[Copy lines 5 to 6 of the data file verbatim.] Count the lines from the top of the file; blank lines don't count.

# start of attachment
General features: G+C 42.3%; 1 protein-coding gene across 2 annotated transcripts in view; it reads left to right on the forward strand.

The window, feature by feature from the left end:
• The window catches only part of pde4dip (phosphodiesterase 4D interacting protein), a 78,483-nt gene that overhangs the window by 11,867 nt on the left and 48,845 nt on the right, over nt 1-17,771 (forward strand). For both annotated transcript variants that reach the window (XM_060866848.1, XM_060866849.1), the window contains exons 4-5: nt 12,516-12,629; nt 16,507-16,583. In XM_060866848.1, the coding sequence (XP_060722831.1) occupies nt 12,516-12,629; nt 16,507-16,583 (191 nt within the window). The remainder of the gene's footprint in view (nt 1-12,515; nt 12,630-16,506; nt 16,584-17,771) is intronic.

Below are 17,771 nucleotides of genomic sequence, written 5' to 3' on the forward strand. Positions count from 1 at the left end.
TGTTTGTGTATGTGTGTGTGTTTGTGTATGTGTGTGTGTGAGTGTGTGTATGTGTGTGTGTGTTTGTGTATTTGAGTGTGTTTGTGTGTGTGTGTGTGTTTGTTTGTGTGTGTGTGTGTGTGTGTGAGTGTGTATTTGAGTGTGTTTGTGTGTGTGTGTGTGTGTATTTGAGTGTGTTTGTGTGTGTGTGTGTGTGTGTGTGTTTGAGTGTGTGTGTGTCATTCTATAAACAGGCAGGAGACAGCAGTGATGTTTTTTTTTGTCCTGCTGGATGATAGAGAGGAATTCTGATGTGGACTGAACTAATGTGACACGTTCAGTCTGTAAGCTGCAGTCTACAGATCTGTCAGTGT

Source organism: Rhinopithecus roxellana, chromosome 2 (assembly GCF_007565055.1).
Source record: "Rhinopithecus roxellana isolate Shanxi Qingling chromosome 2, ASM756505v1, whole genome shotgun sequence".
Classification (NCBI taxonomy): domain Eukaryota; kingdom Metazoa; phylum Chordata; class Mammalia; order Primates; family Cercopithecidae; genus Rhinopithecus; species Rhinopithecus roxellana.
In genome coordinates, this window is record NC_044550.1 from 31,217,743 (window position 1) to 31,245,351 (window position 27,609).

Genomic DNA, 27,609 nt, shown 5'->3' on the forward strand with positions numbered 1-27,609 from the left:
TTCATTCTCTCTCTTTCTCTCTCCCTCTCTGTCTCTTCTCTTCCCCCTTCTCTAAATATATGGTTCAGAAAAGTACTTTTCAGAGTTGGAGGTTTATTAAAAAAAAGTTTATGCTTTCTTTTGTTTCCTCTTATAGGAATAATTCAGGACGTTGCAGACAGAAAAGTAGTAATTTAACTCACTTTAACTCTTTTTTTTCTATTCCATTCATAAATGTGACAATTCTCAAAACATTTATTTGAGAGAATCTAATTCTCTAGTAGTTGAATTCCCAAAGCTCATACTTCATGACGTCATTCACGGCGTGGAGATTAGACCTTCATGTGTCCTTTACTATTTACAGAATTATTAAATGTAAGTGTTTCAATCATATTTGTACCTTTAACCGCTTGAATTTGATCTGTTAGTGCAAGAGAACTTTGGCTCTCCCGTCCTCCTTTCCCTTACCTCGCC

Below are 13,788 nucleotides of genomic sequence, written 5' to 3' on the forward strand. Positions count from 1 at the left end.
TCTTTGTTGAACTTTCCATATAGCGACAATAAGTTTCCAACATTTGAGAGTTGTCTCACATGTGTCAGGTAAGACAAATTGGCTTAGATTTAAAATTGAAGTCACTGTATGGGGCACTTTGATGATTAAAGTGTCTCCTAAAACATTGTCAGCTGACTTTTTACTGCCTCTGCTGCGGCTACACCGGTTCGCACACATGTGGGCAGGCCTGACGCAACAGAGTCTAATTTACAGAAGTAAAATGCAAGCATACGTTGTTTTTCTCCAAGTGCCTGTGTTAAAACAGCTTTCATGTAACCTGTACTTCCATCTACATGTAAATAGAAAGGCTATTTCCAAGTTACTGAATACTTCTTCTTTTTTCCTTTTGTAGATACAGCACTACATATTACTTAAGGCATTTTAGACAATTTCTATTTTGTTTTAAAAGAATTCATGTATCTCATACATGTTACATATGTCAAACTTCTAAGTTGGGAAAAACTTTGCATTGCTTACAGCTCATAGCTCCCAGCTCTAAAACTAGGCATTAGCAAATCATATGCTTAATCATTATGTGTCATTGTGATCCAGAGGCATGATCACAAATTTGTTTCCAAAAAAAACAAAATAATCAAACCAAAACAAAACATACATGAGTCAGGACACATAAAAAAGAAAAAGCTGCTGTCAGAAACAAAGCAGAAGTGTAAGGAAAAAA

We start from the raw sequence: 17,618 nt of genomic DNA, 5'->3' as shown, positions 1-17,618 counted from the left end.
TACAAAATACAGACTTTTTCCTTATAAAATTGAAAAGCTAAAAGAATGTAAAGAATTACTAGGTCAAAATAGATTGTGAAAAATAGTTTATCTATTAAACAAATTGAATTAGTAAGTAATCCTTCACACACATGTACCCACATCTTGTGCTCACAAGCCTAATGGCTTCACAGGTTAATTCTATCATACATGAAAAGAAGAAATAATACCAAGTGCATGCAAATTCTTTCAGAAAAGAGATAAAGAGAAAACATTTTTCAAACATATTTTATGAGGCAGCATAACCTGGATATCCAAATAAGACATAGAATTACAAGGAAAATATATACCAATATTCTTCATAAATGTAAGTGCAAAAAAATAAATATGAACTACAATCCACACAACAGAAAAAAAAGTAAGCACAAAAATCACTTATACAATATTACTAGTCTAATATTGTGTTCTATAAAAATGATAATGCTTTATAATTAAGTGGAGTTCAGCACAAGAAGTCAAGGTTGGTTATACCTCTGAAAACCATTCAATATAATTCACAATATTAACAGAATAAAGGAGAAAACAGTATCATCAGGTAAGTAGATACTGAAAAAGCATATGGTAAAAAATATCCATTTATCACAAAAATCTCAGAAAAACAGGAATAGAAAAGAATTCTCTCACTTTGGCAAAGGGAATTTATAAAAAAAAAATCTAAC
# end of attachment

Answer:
TGTTTGTGTATGTGTGTGTGTTTGTGTATGTGTGTGTGTGAGTGTGTGTATGTGTGTGTGTGTTTGTGTATTTGAGTGTGTTTGTGTGTGTGTGTGTGTTTGTTTGTGTGTGTGTGTGTGTGTGTGAGTGTGTATTTGAGTGTGTTTGTGTGTGTGTGTGTGTGTATTTGAGTGTGTTTGTGTGTGTGTGTGTGTGTGTGTGTTTGAGTGTGTGTGTGTCATTCTATAAACAGGCAGGAGACAGCAGTGATGTTTTTTTTTGTCCTGCTGGATGATAGAGAGGAATTCTGATGTGGACTGAACTAATGTGACACGTTCAGTCTGTAAGCTGCAGTCTACAGATCTGTCAGTGT

Source organism: Rhinopithecus roxellana, chromosome 2 (assembly GCF_007565055.1).